Fracking an Arid Landscape: New Report Examines Freshwater Availability near Gas Reserves | Center for Effective Government

As governments around the world consider tapping into their shale gas reserves through fracking, a new report cautions them to consider a key factor: available freshwater. The World Resources Institute (WRI) found that 38 percent of shale resources lie beneath arid or water-stressed regions. These areas may face water shortages and disputes when fracking’s enormous thirst for water competes with other local uses.

Fracking often requires millions of gallons of water per well in order to release the gas locked deep within the bedrock. And even though this accounts for a tiny portion of total water withdrawals in a country (0.1 percent in the U.S.), the effects are amplified locally. For instance, in 2008, fracking in Johnson County, Texas consumed nearly one third of total county water withdrawals. When fracking occurs in water-stressed areas, it can potentially create shortages and impact farmers and communities relying on the same water resources.

WRI’s analysis drew from its Aqueduct Water Risk Atlas, a global map displaying levels of water risk (i.e., the chance that a region will experience drought or water stress). Paradoxically, regions rich in shale gas are not necessarily endowed with water resources. China, for instance, has the highest volume of recoverable shale gas of any country, yet these resources lie in regions that often experience high water stress. The same is true for eight of the top 20 countries with the largest recoverable gas reserves.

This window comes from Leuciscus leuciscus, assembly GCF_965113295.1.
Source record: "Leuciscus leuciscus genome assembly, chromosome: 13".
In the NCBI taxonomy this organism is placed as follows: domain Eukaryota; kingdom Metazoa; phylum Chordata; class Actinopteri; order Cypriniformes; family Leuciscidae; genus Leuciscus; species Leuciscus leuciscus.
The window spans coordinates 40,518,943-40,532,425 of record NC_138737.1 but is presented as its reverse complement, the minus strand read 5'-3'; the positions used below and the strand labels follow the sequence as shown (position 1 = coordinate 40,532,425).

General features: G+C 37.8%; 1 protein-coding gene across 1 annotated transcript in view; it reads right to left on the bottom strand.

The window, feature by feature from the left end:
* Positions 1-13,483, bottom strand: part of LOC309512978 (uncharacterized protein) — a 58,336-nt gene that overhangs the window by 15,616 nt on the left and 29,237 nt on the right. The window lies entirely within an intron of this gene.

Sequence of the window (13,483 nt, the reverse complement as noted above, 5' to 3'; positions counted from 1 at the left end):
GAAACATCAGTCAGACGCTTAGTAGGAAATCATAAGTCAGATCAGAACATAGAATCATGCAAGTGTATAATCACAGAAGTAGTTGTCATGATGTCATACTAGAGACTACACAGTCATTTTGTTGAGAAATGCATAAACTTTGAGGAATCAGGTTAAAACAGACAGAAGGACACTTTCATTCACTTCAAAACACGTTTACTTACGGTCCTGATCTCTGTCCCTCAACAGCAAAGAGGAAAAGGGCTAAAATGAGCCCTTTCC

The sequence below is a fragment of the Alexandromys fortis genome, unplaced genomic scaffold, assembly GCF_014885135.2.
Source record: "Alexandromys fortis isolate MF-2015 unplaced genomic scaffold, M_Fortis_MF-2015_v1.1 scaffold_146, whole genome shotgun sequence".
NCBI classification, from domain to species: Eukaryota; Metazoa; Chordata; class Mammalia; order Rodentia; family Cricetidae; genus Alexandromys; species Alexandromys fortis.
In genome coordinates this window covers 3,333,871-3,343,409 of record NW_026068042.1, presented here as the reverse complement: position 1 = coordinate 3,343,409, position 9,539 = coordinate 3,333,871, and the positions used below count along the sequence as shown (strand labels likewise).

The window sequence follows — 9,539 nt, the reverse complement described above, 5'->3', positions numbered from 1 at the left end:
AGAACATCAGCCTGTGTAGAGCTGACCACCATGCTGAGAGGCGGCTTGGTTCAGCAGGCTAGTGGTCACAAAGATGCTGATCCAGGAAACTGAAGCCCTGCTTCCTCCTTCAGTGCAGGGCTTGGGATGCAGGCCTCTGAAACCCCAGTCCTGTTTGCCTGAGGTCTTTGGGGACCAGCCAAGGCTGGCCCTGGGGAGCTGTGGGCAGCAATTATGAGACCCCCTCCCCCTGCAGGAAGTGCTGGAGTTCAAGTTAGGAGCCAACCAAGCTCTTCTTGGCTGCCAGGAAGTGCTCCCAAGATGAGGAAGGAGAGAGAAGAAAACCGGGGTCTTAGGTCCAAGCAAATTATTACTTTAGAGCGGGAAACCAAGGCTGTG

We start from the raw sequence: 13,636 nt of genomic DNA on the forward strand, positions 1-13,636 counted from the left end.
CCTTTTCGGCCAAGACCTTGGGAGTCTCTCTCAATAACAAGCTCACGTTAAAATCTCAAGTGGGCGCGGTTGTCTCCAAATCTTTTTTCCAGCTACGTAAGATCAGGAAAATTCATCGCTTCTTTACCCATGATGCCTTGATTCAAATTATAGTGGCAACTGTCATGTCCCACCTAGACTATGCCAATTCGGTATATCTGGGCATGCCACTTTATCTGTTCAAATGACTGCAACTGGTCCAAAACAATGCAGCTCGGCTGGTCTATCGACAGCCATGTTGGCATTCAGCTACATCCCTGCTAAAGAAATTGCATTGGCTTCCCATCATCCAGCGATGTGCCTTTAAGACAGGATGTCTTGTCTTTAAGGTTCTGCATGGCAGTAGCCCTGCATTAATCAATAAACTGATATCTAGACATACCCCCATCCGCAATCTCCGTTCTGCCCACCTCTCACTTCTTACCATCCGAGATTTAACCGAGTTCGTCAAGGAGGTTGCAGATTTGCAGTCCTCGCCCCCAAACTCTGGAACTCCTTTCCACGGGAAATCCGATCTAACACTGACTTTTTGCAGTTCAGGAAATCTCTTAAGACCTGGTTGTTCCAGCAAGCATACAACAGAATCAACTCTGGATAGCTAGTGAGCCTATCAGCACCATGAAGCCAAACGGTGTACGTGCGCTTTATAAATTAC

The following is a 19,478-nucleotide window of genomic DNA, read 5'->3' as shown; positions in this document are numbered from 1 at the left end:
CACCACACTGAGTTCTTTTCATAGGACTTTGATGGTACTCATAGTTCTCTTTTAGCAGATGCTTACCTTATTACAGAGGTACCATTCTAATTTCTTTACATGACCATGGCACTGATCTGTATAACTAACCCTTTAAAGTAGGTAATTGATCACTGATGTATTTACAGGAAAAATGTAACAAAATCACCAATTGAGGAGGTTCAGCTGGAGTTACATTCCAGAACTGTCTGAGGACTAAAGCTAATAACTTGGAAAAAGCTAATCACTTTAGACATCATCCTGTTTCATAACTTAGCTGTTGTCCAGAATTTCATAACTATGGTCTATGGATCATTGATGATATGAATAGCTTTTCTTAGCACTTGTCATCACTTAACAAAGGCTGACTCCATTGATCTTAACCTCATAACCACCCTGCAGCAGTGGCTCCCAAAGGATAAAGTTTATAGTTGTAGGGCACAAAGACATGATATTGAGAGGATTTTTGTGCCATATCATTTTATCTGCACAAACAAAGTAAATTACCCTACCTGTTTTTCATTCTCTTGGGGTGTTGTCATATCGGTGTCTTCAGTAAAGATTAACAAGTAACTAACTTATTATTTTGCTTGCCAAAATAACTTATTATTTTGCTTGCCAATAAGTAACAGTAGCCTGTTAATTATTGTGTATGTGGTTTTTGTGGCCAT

Moreover, the report found that regions with the potential for shale gas extraction are collectively home to 386 million people. The population in these regions depends on local fresh water to grow crops and meet household needs. Fracking puts an additional demand on local aquifers that can lead to local tensions and conflict, even in times of low water risk. Furthermore, variability in available water resources also represents a business risk for drilling companies.

The WRI report outlines various recommendations for improving water governance in regions considering developing their shale resources:

Drilling companies should conduct a water risk analysis in order to understand available resources.

Drilling companies must also try to reduce their use of freshwater as much as possible.

Governments should improve water monitoring and requiring companies to disclose their water consumption.

Finally, both drilling companies and governments should seek input from community members and other local stakeholders in improving water governance.

Water resources are becoming more precarious in the face of a changing climate. Proper planning and allocation prior to developing shale resources may help relieve conflicts surrounding water resources. Moreover, governments must consider the impacts on water resources in policy decisions requiring fracking approvals.

Visit the report’s appendix to view maps of shale gas reserves overlaid with water risk data for 11 countries with shale resources, including the U.S.

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